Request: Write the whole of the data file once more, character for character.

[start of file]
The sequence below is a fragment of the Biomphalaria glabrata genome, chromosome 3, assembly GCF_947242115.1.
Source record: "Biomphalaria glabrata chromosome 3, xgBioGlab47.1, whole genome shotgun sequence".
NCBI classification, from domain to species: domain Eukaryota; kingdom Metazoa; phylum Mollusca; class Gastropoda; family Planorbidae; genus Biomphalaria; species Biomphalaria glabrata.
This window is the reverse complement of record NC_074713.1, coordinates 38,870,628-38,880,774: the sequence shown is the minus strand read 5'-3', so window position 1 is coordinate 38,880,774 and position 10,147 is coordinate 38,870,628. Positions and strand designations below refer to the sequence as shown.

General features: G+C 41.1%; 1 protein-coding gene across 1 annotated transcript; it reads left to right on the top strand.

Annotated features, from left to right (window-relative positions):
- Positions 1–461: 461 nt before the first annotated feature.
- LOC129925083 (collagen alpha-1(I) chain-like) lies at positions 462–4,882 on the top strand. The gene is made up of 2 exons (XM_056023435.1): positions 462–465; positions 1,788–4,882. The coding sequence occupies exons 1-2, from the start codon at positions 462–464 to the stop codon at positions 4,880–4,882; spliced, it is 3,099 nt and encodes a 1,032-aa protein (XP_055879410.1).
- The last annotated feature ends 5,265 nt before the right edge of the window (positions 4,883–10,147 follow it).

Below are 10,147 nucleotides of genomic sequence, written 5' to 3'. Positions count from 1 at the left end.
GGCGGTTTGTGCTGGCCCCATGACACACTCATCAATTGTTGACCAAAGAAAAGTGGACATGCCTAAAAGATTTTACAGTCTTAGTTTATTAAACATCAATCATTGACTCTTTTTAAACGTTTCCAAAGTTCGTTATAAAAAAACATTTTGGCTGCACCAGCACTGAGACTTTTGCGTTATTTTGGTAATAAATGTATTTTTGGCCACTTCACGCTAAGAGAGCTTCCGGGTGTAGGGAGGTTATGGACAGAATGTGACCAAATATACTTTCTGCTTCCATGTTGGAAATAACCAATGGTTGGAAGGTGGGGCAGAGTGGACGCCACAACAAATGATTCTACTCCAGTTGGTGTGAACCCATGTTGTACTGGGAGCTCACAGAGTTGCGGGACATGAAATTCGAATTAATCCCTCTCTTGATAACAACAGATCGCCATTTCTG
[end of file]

The sequence below is a fragment of the Biomphalaria glabrata genome, chromosome 3, assembly GCF_947242115.1.
Source record: "Biomphalaria glabrata chromosome 3, xgBioGlab47.1, whole genome shotgun sequence".
NCBI classification, from domain to species: domain Eukaryota; kingdom Metazoa; phylum Mollusca; class Gastropoda; family Planorbidae; genus Biomphalaria; species Biomphalaria glabrata.
This window is the reverse complement of record NC_074713.1, coordinates 38,870,628-38,880,774: the sequence shown is the minus strand read 5'-3', so window position 1 is coordinate 38,880,774 and position 10,147 is coordinate 38,870,628. Positions and strand designations below refer to the sequence as shown.

General features: G+C 41.1%; 1 protein-coding gene across 1 annotated transcript; it reads left to right on the top strand.

Annotated features, from left to right (window-relative positions):
- Positions 1–461: 461 nt before the first annotated feature.
- LOC129925083 (collagen alpha-1(I) chain-like) lies at positions 462–4,882 on the top strand. The gene is made up of 2 exons (XM_056023435.1): positions 462–465; positions 1,788–4,882. The coding sequence occupies exons 1-2, from the start codon at positions 462–464 to the stop codon at positions 4,880–4,882; spliced, it is 3,099 nt and encodes a 1,032-aa protein (XP_055879410.1).
- The last annotated feature ends 5,265 nt before the right edge of the window (positions 4,883–10,147 follow it).

Below are 10,147 nucleotides of genomic sequence, written 5' to 3'. Positions count from 1 at the left end.
GGCGGTTTGTGCTGGCCCCATGACACACTCATCAATTGTTGACCAAAGAAAAGTGGACATGCCTAAAAGATTTTACAGTCTTAGTTTATTAAACATCAATCATTGACTCTTTTTAAACGTTTCCAAAGTTCGTTATAAAAAAACATTTTGGCTGCACCAGCACTGAGACTTTTGCGTTATTTTGGTAATAAATGTATTTTTGGCCACTTCACGCTAAGAGAGCTTCCGGGTGTAGGGAGGTTATGGACAGAATGTGACCAAATATACTTTCTGCTTCCATGTTGGAAATAACCAATGGTTGGAAGGTGGGGCAGAGTGGACGCCACAACAAATGATTCTACTCCAGTTGGTGTGAACCCATGTTGTACTGGGAGCTCACAGAGTTGCGGGACATGAAATTCGAATTAATCCCTCTCTTGATAACAACAGATCGCCATTTCTG